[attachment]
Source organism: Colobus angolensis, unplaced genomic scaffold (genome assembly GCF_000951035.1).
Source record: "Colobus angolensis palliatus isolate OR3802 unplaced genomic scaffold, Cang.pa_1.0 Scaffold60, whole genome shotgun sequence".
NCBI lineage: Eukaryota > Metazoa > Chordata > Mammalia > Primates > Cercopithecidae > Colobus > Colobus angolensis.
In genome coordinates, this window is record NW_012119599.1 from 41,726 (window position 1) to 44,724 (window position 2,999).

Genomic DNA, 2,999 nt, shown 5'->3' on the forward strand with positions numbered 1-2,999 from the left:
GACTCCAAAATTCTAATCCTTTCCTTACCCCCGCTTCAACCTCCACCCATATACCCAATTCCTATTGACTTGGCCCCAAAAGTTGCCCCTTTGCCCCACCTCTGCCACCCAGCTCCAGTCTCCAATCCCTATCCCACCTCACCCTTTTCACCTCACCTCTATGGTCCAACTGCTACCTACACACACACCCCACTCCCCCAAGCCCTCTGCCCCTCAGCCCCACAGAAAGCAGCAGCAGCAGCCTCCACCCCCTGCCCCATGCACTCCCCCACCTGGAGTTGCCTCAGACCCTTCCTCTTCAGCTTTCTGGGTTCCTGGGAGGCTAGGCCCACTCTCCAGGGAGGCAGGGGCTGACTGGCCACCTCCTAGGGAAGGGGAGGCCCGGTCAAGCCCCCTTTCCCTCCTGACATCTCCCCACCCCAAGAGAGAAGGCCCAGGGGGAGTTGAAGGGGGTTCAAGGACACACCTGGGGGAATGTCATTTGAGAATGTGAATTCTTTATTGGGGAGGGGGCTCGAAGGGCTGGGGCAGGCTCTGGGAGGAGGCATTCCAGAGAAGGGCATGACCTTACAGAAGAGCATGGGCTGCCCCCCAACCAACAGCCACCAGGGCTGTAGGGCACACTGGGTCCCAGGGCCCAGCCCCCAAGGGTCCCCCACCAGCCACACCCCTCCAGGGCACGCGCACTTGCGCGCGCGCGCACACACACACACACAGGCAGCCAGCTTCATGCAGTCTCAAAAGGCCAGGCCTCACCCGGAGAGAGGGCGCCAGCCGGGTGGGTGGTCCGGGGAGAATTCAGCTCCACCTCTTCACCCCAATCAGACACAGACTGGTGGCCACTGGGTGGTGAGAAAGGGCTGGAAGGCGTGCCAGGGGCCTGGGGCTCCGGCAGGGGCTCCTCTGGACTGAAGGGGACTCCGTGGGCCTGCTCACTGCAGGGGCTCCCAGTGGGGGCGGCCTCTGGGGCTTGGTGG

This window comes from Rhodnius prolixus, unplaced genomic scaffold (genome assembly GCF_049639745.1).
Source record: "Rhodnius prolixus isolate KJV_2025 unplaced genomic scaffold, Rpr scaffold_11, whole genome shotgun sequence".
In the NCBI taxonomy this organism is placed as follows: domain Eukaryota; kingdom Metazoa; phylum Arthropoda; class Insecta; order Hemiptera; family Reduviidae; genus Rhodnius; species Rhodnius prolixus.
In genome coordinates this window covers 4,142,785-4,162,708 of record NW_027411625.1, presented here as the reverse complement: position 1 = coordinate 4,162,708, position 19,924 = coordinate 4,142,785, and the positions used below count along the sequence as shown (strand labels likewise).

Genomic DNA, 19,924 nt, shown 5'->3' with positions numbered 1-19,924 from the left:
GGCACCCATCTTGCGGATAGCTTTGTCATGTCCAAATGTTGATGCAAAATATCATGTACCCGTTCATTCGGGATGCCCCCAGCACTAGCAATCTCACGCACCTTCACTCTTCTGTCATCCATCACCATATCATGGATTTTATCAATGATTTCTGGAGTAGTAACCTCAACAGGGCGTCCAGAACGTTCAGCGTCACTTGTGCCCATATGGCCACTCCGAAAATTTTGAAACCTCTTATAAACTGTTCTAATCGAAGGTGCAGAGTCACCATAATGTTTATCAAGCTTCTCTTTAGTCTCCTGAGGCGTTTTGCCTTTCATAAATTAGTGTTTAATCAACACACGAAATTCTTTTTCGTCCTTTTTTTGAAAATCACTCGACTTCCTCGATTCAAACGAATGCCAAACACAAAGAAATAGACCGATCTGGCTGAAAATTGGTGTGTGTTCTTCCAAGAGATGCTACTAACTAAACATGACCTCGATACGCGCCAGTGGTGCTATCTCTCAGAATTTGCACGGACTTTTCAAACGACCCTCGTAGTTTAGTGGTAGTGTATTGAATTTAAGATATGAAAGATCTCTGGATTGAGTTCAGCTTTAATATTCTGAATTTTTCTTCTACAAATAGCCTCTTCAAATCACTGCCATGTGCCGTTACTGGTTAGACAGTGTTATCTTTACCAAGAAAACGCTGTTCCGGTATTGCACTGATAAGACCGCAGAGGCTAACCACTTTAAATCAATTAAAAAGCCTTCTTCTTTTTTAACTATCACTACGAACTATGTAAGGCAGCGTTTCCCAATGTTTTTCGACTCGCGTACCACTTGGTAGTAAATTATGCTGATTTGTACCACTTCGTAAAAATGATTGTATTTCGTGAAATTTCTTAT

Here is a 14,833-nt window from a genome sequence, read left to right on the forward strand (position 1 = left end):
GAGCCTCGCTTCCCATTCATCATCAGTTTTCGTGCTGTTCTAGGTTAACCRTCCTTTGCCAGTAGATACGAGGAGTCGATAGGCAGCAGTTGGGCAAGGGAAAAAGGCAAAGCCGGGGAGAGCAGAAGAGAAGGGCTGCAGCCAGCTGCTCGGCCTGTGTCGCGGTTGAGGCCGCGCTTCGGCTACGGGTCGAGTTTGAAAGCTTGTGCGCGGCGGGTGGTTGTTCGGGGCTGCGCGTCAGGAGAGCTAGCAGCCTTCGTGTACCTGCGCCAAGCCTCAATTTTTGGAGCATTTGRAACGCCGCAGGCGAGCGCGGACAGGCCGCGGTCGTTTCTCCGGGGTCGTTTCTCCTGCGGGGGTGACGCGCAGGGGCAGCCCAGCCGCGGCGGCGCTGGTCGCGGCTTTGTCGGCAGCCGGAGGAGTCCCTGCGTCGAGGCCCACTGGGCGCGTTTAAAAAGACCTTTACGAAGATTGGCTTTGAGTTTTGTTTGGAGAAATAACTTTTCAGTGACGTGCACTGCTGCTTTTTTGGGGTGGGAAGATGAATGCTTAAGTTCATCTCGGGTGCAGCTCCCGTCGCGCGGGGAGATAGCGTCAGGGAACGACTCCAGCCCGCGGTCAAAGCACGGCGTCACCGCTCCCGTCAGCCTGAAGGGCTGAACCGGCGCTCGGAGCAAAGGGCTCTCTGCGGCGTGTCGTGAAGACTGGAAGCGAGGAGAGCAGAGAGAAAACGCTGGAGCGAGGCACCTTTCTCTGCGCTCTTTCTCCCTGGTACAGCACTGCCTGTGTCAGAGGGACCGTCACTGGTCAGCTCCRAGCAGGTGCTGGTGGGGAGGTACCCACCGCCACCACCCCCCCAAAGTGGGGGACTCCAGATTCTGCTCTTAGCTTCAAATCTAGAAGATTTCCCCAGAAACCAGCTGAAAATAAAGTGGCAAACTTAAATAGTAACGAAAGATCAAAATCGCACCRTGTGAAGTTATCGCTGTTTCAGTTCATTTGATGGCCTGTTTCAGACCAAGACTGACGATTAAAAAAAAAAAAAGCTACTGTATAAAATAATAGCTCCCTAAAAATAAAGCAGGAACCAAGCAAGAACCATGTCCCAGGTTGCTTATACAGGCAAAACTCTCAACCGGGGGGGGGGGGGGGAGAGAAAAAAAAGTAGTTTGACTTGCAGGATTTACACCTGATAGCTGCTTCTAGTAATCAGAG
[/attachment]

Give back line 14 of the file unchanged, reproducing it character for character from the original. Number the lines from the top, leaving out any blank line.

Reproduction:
GAGCCTCGCTTCCCATTCATCATCAGTTTTCGTGCTGTTCTAGGTTAACCRTCCTTTGCCAGTAGATACGAGGAGTCGATAGGCAGCAGTTGGGCAAGGGAAAAAGGCAAAGCCGGGGAGAGCAGAAGAGAAGGGCTGCAGCCAGCTGCTCGGCCTGTGTCGCGGTTGAGGCCGCGCTTCGGCTACGGGTCGAGTTTGAAAGCTTGTGCGCGGCGGGTGGTTGTTCGGGGCTGCGCGTCAGGAGAGCTAGCAGCCTTCGTGTACCTGCGCCAAGCCTCAATTTTTGGAGCATTTGRAACGCCGCAGGCGAGCGCGGACAGGCCGCGGTCGTTTCTCCGGGGTCGTTTCTCCTGCGGGGGTGACGCGCAGGGGCAGCCCAGCCGCGGCGGCGCTGGTCGCGGCTTTGTCGGCAGCCGGAGGAGTCCCTGCGTCGAGGCCCACTGGGCGCGTTTAAAAAGACCTTTACGAAGATTGGCTTTGAGTTTTGTTTGGAGAAATAACTTTTCAGTGACGTGCACTGCTGCTTTTTTGGGGTGGGAAGATGAATGCTTAAGTTCATCTCGGGTGCAGCTCCCGTCGCGCGGGGAGATAGCGTCAGGGAACGACTCCAGCCCGCGGTCAAAGCACGGCGTCACCGCTCCCGTCAGCCTGAAGGGCTGAACCGGCGCTCGGAGCAAAGGGCTCTCTGCGGCGTGTCGTGAAGACTGGAAGCGAGGAGAGCAGAGAGAAAACGCTGGAGCGAGGCACCTTTCTCTGCGCTCTTTCTCCCTGGTACAGCACTGCCTGTGTCAGAGGGACCGTCACTGGTCAGCTCCRAGCAGGTGCTGGTGGGGAGGTACCCACCGCCACCACCCCCCCAAAGTGGGGGACTCCAGATTCTGCTCTTAGCTTCAAATCTAGAAGATTTCCCCAGAAACCAGCTGAAAATAAAGTGGCAAACTTAAATAGTAACGAAAGATCAAAATCGCACCRTGTGAAGTTATCGCTGTTTCAGTTCATTTGATGGCCTGTTTCAGACCAAGACTGACGATTAAAAAAAAAAAAAGCTACTGTATAAAATAATAGCTCCCTAAAAATAAAGCAGGAACCAAGCAAGAACCATGTCCCAGGTTGCTTATACAGGCAAAACTCTCAACCGGGGGGGGGGGGGGGAGAGAAAAAAAAGTAGTTTGACTTGCAGGATTTACACCTGATAGCTGCTTCTAGTAATCAGAG